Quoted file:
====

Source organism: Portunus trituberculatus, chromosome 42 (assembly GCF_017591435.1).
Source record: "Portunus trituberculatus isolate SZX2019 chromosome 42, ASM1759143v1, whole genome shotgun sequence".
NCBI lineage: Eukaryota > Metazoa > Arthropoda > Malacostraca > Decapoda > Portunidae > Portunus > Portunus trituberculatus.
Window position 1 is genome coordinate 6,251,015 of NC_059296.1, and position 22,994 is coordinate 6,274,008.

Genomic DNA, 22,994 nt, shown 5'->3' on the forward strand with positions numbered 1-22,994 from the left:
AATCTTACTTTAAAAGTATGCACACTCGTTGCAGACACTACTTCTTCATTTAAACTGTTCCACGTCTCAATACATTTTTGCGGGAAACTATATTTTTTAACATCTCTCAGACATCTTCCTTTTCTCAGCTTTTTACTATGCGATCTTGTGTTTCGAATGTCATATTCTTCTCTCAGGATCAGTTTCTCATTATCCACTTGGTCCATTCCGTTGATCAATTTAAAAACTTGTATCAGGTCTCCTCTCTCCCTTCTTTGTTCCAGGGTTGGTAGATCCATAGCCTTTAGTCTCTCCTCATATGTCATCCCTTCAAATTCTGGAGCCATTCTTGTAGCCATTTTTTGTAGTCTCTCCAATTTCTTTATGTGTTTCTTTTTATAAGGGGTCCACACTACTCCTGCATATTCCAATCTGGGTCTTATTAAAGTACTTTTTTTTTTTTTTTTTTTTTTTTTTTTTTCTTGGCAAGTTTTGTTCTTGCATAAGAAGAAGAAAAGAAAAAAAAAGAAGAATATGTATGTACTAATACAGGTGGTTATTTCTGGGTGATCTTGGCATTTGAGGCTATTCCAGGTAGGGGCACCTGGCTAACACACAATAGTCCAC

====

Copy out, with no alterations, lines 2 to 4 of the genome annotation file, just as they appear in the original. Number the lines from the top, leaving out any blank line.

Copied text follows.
Source record: "Portunus trituberculatus isolate SZX2019 chromosome 42, ASM1759143v1, whole genome shotgun sequence".
NCBI lineage: Eukaryota > Metazoa > Arthropoda > Malacostraca > Decapoda > Portunidae > Portunus > Portunus trituberculatus.
Window position 1 is genome coordinate 6,251,015 of NC_059296.1, and position 22,994 is coordinate 6,274,008.